No one could foretell the pandemic, even with a crystal ball, let alone its impact on the global economy, consumer buying behaviors (online and instant home delivery), and the dramatic pressures placed on the supply chain (hello, toilet paper anyone?). Looking back, any predictions we made paled in comparison.
Looking forward Artificial Intelligence (AI) continues to make huge strides beyond the consumer homes and into the business world. We’ve witnessed first-hand how AI when applied to data analytics has a direct, positive impact on revenue, customer experience, and product development to name a few. We know AI is big, and its impact grows annually. But where is AI headed? What’s in store for 2022?
So, we asked our CTO, CEO, and our VP of Analytics what they see coming in 2022. Here are their predictions:
#1: AI takes a bigger role behind the scenes
More and more products are using AI tools to provide value to their customers, whether it is through search results, product recommendations, customer insights, etc. And the best AI tools will be the ones where the output is exactly what people care about and it’s so helpful that users don’t even realize there is AI behind it.
In 2022, we predict that every data analyst will be using at least one tool driven by AI to perform their daily work, whether they know it or not. This lack of realizing AI is in play is one of biggest compliments a data analyst can give an AI tool. It will become the norm that data analysts accept that AI is not competing with them, but instead that AI is complementary to and supportive of the work of human data analysts.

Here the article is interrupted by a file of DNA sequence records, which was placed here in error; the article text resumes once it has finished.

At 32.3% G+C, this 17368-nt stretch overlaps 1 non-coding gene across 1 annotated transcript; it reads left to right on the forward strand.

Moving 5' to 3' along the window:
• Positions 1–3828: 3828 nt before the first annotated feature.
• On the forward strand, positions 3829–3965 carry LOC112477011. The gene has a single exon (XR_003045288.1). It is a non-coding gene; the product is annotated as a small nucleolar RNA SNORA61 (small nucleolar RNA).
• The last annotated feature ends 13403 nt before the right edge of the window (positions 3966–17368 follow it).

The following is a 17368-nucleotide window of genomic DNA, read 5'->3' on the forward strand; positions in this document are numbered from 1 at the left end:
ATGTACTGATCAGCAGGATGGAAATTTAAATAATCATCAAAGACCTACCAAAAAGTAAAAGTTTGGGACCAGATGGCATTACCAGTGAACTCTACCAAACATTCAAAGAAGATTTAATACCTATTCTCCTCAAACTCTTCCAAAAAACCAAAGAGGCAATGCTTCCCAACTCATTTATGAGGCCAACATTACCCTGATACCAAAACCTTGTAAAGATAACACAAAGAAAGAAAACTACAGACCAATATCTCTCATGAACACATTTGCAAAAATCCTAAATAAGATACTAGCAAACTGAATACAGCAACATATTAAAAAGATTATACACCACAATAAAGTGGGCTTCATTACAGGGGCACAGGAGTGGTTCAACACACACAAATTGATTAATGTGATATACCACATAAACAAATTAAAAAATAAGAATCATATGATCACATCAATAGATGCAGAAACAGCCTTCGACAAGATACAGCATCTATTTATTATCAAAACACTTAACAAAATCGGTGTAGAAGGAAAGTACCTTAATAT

#2: The emergence of Activated Insights
Insights, until recently, have been information provided to a user who is then responsible for taking an action. With advances in automated analytics platforms, we predict the emergence of what we call “Activated Insights”. Activated Insights are mini-applications generated by AI-based analytics systems that combine the data, captured insights and custom tools into one package. As a result, each insight not only tells the user what is happening in their data, but bridges data by presenting the user with a variety of tools to immediately take specific actions on the insight.
For example, in the early days of March 2020 before the pandemic lockdowns began, a large retailer received an important insight about a rapid rise in the purchases of office furniture across their platform. Even though office furniture was only 0.4% of their sales, this single data insight (and the root causes underlying it) gave the retailer enough information to prepare ahead of the shift to the work-at-home economy and take the lead over competitors.
An insight such as this would fall well below the radar of most companies, but AI tools have the ability to look through the entirety of data to find these critical and strategically important insights. And with activated insights, the insight, underlying data, and the tools necessary to take action are all there in one package for the business to make the most of it.
#3: G4 will push the synthesis of Quantitative analytics + Qualitative analytics
As third-party cookies are phased out by Google and others, and G4 takes over the game, companies will need to look to other means in order to remain competitive and spot new trends and insights in customer behaviors. To keep their edge with these new quantitative blind spots, companies will start to bring more qualitative analytics (e.g., customer interviews, sentiment analysis, surveys, and focus groups) into their analysis mix, along with investing in first party cookies.
Companies will use all of these details to provide analysis that is more personalized for specific customer segments as it includes emotions and other human factors. The result will be business decisions that use both quantitative data analytics and qualitative analytics to create customized strategies that are unique to individual customer groups.